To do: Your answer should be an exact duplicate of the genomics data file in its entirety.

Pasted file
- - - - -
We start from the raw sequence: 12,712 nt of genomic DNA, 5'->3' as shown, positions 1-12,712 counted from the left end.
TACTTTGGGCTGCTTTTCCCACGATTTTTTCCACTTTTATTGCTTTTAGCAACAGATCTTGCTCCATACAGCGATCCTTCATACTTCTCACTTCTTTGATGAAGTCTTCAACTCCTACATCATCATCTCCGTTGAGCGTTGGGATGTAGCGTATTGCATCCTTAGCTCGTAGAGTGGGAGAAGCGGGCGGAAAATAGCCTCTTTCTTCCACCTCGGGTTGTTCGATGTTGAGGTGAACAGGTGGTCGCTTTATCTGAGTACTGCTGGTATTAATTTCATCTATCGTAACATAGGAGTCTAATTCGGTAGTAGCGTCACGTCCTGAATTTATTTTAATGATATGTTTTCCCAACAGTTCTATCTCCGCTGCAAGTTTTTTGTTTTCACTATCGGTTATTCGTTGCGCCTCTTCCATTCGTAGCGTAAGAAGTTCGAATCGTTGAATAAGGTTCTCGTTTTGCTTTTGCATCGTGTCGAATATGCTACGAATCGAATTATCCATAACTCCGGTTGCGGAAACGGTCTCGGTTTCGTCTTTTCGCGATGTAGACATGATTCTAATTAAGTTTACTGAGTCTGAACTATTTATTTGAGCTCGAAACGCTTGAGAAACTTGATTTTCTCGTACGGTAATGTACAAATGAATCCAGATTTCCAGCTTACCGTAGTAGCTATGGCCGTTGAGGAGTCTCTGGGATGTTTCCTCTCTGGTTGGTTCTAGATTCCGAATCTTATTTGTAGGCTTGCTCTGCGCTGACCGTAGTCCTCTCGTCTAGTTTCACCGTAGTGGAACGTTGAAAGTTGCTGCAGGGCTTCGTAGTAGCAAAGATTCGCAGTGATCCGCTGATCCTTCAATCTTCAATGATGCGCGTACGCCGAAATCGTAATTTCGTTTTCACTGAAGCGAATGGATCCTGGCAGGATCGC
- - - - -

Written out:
We start from the raw sequence: 12,712 nt of genomic DNA, 5'->3' as shown, positions 1-12,712 counted from the left end.
TACTTTGGGCTGCTTTTCCCACGATTTTTTCCACTTTTATTGCTTTTAGCAACAGATCTTGCTCCATACAGCGATCCTTCATACTTCTCACTTCTTTGATGAAGTCTTCAACTCCTACATCATCATCTCCGTTGAGCGTTGGGATGTAGCGTATTGCATCCTTAGCTCGTAGAGTGGGAGAAGCGGGCGGAAAATAGCCTCTTTCTTCCACCTCGGGTTGTTCGATGTTGAGGTGAACAGGTGGTCGCTTTATCTGAGTACTGCTGGTATTAATTTCATCTATCGTAACATAGGAGTCTAATTCGGTAGTAGCGTCACGTCCTGAATTTATTTTAATGATATGTTTTCCCAACAGTTCTATCTCCGCTGCAAGTTTTTTGTTTTCACTATCGGTTATTCGTTGCGCCTCTTCCATTCGTAGCGTAAGAAGTTCGAATCGTTGAATAAGGTTCTCGTTTTGCTTTTGCATCGTGTCGAATATGCTACGAATCGAATTATCCATAACTCCGGTTGCGGAAACGGTCTCGGTTTCGTCTTTTCGCGATGTAGACATGATTCTAATTAAGTTTACTGAGTCTGAACTATTTATTTGAGCTCGAAACGCTTGAGAAACTTGATTTTCTCGTACGGTAATGTACAAATGAATCCAGATTTCCAGCTTACCGTAGTAGCTATGGCCGTTGAGGAGTCTCTGGGATGTTTCCTCTCTGGTTGGTTCTAGATTCCGAATCTTATTTGTAGGCTTGCTCTGCGCTGACCGTAGTCCTCTCGTCTAGTTTCACCGTAGTGGAACGTTGAAAGTTGCTGCAGGGCTTCGTAGTAGCAAAGATTCGCAGTGATCCGCTGATCCTTCAATCTTCAATGATGCGCGTACGCCGAAATCGTAATTTCGTTTTCACTGAAGCGAATGGATCCTGGCAGGATCGC